No one wants to think about what the last days of their life will be like,
but preparing now can make things much easier for you and your loved ones
when that time inevitably comes.
End-of-life planning involves
thinking about and making a plan for all the things that you’d like to
happen in your final days and beyond. There are medical, financial,
emotional, spiritual, and practical concerns to consider, but they all come
down to making sure that your wishes are followed.
Think about your goals
you consider what the end of your life will look like, it’s important to prioritize your goals. What types of medical
interventions do you want to receive? Would you like to be kept alive as
long as possible? Or would you prefer to pass away at home? Are there
specific people you’ll want to reconnect with or say goodbye to at that
time? As you think about your end-of-life care, try to consider your own
emotional state and how you’ll want to reflect on the life you have led.
Commit your plan to writing
It’s impossible to know exactly how the final days of your life will play
out, so it’s important to have any plans
committed in writing. Someone you trust, such as a family member, should be aware of them so
they can be given to any doctors who are providing treatment. You may want
to consider giving someone power of attorney, which allows them to act on
your behalf if you are unable to do so.
A living will is also recommended. This document will spell out your
medical treatment preferences and can capture other advanced directives,
such as orders around resuscitation. Check the laws in your area; your
wishes almost always must be committed to writing, but may or may not need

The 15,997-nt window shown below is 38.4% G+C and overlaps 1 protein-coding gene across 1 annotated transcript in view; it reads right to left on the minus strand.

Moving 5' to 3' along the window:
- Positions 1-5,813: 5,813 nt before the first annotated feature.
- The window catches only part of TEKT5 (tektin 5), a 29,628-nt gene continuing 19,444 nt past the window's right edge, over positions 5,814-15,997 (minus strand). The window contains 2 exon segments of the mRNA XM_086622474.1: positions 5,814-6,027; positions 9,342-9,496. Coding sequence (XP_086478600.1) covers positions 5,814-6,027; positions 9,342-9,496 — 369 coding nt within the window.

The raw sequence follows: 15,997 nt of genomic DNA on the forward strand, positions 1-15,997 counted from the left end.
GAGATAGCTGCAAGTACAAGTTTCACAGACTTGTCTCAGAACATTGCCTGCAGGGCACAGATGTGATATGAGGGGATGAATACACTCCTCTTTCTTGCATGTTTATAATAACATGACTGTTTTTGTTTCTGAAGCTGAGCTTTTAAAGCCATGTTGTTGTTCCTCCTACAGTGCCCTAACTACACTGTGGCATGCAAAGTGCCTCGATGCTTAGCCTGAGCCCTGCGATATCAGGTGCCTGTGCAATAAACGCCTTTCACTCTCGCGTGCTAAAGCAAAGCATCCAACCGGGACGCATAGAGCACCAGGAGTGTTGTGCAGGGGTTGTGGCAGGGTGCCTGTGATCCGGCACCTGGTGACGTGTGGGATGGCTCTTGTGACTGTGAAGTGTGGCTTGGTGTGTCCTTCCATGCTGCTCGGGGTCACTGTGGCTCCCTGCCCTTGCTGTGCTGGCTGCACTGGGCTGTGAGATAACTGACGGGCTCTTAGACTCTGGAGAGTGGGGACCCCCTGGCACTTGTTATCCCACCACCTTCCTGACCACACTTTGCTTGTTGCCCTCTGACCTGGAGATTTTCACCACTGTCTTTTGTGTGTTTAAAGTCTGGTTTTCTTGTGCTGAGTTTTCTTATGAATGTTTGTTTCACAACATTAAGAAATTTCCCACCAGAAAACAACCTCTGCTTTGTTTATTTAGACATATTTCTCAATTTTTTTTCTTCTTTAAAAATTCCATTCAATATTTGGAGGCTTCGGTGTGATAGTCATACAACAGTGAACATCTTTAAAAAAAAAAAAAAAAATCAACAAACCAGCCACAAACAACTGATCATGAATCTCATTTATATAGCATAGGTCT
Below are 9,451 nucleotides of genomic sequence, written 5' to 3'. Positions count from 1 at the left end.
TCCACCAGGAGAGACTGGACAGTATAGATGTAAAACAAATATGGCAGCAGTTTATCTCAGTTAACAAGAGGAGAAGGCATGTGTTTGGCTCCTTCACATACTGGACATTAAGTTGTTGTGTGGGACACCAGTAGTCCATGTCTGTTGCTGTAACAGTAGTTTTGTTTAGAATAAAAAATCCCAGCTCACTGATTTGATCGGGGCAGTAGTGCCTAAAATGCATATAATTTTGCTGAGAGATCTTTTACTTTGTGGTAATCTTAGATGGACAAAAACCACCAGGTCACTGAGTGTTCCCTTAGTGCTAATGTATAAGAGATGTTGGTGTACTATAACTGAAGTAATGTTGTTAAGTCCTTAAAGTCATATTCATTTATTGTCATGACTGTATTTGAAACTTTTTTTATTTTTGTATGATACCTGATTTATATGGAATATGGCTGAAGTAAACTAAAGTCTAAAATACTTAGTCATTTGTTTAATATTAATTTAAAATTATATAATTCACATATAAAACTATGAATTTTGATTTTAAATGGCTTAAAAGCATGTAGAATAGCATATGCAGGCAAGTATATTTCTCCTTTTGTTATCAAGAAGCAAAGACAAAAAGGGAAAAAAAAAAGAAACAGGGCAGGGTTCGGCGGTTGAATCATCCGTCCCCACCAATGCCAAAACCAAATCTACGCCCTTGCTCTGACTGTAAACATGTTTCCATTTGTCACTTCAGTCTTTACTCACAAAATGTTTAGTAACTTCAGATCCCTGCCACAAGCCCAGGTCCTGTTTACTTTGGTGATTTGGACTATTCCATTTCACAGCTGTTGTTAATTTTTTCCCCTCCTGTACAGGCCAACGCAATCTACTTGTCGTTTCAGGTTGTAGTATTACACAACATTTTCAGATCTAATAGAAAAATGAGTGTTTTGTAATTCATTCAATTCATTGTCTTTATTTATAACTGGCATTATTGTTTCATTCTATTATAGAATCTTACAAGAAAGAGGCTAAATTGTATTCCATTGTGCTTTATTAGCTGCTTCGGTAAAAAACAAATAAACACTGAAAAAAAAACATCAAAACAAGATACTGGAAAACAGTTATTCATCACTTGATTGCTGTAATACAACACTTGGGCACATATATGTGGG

to be reviewed by an attorney as well.
Consider your culture and loved ones
think about those around you. Even if you’ve planned for your own care, your family and the cultural or
spiritual traditions you are a part of are important. Think about how you
would want to say goodbye, and if there are any important services or
traditions you’d like to partake in. Those you leave behind will naturally
grieve your passing, and considering them in your own planning can help
make that process a little easier for them.
Plan for after you’re gone
Planning for your end of life will allow you to leave a legacy. If you have
any pets, who will care for them? Do you have any money set aside that a
charitable organization or family members would benefit from? With good
planning, the people and causes you cared most about during your life will
be taken care of long after you’re gone. It can make thinking about end of
life easier to know there are pieces of you that will live on.
End-of-life planning can feel depressing and even fatalistic, but it is
essential to ensure that your family and caregivers make the decisions you
want and that your preferences are respected.